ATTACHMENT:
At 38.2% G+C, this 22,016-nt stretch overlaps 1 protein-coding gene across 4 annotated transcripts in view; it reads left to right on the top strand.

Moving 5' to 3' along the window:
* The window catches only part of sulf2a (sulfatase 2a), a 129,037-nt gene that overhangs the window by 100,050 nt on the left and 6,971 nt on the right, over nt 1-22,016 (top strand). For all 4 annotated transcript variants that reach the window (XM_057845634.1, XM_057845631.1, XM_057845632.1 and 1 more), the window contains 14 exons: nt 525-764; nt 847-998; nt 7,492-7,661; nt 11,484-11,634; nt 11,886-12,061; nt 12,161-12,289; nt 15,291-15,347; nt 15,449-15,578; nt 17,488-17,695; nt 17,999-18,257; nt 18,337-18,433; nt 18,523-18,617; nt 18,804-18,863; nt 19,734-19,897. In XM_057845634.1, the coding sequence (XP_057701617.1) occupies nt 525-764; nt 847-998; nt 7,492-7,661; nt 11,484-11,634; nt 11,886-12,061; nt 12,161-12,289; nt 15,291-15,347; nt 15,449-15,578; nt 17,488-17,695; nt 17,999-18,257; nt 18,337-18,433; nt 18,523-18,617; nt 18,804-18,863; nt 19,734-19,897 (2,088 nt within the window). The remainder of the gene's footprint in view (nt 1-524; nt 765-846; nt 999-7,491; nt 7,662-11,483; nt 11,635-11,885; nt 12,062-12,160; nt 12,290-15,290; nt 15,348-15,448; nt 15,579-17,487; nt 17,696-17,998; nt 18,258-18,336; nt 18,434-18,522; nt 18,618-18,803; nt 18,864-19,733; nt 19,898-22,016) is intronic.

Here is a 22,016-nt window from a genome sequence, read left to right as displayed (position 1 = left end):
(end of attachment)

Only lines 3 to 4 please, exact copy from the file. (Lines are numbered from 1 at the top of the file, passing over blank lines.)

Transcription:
* The window catches only part of sulf2a (sulfatase 2a), a 129,037-nt gene that overhangs the window by 100,050 nt on the left and 6,971 nt on the right, over nt 1-22,016 (top strand). For all 4 annotated transcript variants that reach the window (XM_057845634.1, XM_057845631.1, XM_057845632.1 and 1 more), the window contains 14 exons: nt 525-764; nt 847-998; nt 7,492-7,661; nt 11,484-11,634; nt 11,886-12,061; nt 12,161-12,289; nt 15,291-15,347; nt 15,449-15,578; nt 17,488-17,695; nt 17,999-18,257; nt 18,337-18,433; nt 18,523-18,617; nt 18,804-18,863; nt 19,734-19,897. In XM_057845634.1, the coding sequence (XP_057701617.1) occupies nt 525-764; nt 847-998; nt 7,492-7,661; nt 11,484-11,634; nt 11,886-12,061; nt 12,161-12,289; nt 15,291-15,347; nt 15,449-15,578; nt 17,488-17,695; nt 17,999-18,257; nt 18,337-18,433; nt 18,523-18,617; nt 18,804-18,863; nt 19,734-19,897 (2,088 nt within the window). The remainder of the gene's footprint in view (nt 1-524; nt 765-846; nt 999-7,491; nt 7,662-11,483; nt 11,635-11,885; nt 12,062-12,160; nt 12,290-15,290; nt 15,348-15,448; nt 15,579-17,487; nt 17,696-17,998; nt 18,258-18,336; nt 18,434-18,522; nt 18,618-18,803; nt 18,864-19,733; nt 19,898-22,016) is intronic.

Here is a 22,016-nt window from a genome sequence, read left to right as displayed (position 1 = left end):